Not as chilling as it could have been but has its moments
While cataloguing the library of Barchester cathedral, Dr Black comes across the personal diary of Archdeacon Haynes among the rather lacklustre and poorly maintained books. Black reads about how Haynes rose to the position of Archdeacon when his predecessor, the elderly Pulteney, took a fatal fall in his home. The diary tells of admin and clerical responsibilities but gradually the personal musings of Haynes about noises, feelings and other impressions that Haynes starts to have about his new home.
As well as many other strengths, BBC4 recently also provided an opportunity to dip back into some old versions of ghost stories made back in the seventies, adapting the writing of MR James. Of what I have seen of the series, The Stalls of Barchester is pretty good despite not being as creepy as I would have liked. The story itself offers creepy moments without ever totally revealing itself and in this regard I did find it quite engaging, however the delivery doesn't work to the favour of these moments. The story is told in retrospect via the reading of Dr Black and this technique does rather distance the viewer from the material because, instead of being with Haynes, we are actually with Black. This doesn't matter too much when the Haynes scenes are longer and run together but Black does fragment the telling and, despite bookending the story, Black is mostly remote from it.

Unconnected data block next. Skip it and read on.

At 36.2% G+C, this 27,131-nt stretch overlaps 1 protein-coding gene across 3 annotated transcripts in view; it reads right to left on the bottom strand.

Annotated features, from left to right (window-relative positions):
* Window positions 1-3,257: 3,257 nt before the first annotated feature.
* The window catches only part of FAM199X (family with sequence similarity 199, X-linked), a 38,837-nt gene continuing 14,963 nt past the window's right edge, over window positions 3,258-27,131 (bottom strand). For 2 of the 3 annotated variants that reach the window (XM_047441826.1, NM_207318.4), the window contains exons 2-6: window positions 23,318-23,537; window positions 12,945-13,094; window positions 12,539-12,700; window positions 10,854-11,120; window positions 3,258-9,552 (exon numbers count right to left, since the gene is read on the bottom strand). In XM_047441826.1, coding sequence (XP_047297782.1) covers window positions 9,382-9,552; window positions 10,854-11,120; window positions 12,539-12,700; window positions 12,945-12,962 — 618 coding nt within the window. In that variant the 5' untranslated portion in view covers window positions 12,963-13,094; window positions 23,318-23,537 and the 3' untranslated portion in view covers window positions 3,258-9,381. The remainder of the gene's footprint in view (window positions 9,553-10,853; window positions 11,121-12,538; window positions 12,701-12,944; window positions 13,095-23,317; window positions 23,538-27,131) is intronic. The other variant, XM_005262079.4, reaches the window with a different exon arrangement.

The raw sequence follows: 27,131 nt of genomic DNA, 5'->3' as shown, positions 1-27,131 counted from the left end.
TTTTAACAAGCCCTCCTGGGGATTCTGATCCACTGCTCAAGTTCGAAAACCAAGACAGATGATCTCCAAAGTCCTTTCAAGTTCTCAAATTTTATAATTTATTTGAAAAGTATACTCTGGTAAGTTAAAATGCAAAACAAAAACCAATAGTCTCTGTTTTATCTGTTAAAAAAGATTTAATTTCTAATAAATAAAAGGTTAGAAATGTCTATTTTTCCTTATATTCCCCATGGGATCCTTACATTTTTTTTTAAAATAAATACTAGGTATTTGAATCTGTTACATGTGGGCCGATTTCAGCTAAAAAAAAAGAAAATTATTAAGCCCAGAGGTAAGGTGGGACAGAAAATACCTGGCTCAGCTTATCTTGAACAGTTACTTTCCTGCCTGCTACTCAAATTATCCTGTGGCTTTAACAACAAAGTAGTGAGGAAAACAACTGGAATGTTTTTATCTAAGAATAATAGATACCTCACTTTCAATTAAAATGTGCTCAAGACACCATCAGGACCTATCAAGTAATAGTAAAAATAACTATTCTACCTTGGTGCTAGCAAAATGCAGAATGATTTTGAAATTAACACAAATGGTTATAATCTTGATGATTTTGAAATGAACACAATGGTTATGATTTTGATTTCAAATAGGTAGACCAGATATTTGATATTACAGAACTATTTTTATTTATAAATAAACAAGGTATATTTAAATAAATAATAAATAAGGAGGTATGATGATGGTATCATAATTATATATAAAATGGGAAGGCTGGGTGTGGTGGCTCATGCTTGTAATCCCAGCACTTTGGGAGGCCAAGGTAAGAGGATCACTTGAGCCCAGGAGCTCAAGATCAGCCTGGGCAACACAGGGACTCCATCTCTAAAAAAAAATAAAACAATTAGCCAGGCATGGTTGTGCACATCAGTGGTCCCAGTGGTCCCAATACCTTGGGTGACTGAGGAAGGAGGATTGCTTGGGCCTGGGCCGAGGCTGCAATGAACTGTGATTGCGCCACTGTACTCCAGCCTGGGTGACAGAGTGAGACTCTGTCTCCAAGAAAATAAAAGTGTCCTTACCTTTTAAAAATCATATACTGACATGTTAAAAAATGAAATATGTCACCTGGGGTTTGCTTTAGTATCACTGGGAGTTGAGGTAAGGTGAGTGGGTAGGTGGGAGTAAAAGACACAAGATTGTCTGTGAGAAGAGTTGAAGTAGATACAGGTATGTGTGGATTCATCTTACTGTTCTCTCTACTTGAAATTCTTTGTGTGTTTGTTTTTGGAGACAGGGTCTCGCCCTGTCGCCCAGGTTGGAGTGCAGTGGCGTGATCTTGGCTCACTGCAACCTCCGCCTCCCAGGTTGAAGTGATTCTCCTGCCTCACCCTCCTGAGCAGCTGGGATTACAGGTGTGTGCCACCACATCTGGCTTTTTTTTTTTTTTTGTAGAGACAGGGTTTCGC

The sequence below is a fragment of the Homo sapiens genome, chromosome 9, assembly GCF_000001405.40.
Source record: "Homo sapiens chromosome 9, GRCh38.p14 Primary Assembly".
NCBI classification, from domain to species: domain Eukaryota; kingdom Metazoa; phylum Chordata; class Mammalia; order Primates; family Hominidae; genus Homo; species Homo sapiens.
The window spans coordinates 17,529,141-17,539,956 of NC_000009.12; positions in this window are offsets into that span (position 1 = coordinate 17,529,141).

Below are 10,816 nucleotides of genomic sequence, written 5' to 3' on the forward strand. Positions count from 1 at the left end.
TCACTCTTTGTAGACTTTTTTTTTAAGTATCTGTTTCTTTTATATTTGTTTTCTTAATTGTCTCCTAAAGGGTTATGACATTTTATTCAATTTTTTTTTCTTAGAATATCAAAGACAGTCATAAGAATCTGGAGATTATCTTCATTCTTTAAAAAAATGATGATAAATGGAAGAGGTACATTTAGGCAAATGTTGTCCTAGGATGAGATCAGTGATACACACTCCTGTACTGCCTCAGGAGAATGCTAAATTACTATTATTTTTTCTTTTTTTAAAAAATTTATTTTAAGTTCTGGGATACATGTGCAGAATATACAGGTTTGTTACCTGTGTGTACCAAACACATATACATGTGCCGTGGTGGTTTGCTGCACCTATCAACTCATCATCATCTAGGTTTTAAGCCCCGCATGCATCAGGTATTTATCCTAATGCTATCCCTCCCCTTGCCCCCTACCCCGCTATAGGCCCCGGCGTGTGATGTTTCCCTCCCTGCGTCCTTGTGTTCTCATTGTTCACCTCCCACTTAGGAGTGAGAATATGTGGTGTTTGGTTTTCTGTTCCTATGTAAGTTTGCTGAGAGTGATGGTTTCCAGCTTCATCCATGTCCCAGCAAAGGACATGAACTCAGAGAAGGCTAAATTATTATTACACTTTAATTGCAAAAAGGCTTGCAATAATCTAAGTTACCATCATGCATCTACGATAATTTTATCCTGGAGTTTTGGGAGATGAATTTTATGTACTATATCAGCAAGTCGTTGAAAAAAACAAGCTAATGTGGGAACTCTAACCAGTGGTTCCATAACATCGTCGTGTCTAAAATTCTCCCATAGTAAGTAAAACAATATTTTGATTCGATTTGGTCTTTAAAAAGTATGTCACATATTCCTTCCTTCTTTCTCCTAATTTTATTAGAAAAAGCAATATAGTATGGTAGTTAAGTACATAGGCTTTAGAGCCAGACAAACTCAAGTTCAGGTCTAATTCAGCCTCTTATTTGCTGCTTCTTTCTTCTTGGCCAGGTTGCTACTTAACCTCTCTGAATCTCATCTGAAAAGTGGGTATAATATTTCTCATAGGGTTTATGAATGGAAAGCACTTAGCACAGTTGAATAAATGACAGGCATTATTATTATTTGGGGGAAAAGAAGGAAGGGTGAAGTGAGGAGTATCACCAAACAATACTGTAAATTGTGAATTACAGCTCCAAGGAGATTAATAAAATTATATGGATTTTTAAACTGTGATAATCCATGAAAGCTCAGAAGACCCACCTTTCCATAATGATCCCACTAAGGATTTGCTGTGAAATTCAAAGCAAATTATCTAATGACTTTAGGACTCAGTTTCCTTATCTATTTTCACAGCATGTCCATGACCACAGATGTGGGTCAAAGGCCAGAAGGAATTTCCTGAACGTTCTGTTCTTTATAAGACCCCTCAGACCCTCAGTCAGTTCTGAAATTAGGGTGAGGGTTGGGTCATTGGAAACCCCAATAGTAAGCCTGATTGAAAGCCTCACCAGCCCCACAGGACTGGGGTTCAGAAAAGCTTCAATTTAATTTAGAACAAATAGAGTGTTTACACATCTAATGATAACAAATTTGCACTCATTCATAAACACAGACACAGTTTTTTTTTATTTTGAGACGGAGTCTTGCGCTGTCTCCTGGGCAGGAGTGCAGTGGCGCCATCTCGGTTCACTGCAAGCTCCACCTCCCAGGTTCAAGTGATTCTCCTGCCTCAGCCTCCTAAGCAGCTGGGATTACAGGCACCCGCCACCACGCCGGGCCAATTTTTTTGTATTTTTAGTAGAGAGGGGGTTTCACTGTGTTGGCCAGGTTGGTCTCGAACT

The construction of the Haynes scenes is good though and the film does produce some genuinely creepy moments with minimal effects. Not brilliant perhaps, but still nicely creepy just a shame the rest of the delivery doesn't support it. The acting is solid in the key role; Hardy convinces in his increasing bewilderment and inability to accept what he is experiencing. Bennett, Barlow and others all fill in around him. Swift and Leighton are fine but the script keeping them away from the main story means their performances do likewise.
At heart this is a nice little ghost story with some effective chills but the structure and manner of delivery does rather prevent the viewer getting lost in it and also breaks up the flow. Worth seeing but there are much better similar films shown on BBC4 recently.
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